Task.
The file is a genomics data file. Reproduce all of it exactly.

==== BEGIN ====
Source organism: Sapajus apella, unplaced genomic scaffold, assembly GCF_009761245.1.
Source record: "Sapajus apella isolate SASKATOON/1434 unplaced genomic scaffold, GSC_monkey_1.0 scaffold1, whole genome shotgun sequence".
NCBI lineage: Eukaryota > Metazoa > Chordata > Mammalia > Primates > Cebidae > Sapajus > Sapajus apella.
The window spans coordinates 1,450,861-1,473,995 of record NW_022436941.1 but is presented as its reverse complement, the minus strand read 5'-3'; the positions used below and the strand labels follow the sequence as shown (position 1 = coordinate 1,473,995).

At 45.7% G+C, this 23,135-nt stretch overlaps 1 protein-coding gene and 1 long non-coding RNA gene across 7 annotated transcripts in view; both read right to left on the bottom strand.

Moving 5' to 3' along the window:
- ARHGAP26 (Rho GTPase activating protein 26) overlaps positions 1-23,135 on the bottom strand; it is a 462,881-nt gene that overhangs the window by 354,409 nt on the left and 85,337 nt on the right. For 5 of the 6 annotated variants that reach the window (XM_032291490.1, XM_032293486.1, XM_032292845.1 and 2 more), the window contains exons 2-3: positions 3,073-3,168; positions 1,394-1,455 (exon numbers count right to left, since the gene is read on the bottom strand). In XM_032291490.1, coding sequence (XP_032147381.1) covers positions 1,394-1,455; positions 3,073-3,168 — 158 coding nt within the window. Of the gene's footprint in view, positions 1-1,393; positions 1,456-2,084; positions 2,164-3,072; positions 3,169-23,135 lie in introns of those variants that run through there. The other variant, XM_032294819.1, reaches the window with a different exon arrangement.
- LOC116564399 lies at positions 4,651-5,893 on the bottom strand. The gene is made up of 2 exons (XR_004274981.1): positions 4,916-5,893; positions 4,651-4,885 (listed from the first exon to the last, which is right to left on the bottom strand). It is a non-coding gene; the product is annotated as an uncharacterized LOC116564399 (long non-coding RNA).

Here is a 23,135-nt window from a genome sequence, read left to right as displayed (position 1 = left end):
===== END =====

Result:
Source organism: Sapajus apella, unplaced genomic scaffold, assembly GCF_009761245.1.
Source record: "Sapajus apella isolate SASKATOON/1434 unplaced genomic scaffold, GSC_monkey_1.0 scaffold1, whole genome shotgun sequence".
NCBI lineage: Eukaryota > Metazoa > Chordata > Mammalia > Primates > Cebidae > Sapajus > Sapajus apella.
The window spans coordinates 1,450,861-1,473,995 of record NW_022436941.1 but is presented as its reverse complement, the minus strand read 5'-3'; the positions used below and the strand labels follow the sequence as shown (position 1 = coordinate 1,473,995).

At 45.7% G+C, this 23,135-nt stretch overlaps 1 protein-coding gene and 1 long non-coding RNA gene across 7 annotated transcripts in view; both read right to left on the bottom strand.

Moving 5' to 3' along the window:
- ARHGAP26 (Rho GTPase activating protein 26) overlaps positions 1-23,135 on the bottom strand; it is a 462,881-nt gene that overhangs the window by 354,409 nt on the left and 85,337 nt on the right. For 5 of the 6 annotated variants that reach the window (XM_032291490.1, XM_032293486.1, XM_032292845.1 and 2 more), the window contains exons 2-3: positions 3,073-3,168; positions 1,394-1,455 (exon numbers count right to left, since the gene is read on the bottom strand). In XM_032291490.1, coding sequence (XP_032147381.1) covers positions 1,394-1,455; positions 3,073-3,168 — 158 coding nt within the window. Of the gene's footprint in view, positions 1-1,393; positions 1,456-2,084; positions 2,164-3,072; positions 3,169-23,135 lie in introns of those variants that run through there. The other variant, XM_032294819.1, reaches the window with a different exon arrangement.
- LOC116564399 lies at positions 4,651-5,893 on the bottom strand. The gene is made up of 2 exons (XR_004274981.1): positions 4,916-5,893; positions 4,651-4,885 (listed from the first exon to the last, which is right to left on the bottom strand). It is a non-coding gene; the product is annotated as an uncharacterized LOC116564399 (long non-coding RNA).

Here is a 23,135-nt window from a genome sequence, read left to right as displayed (position 1 = left end):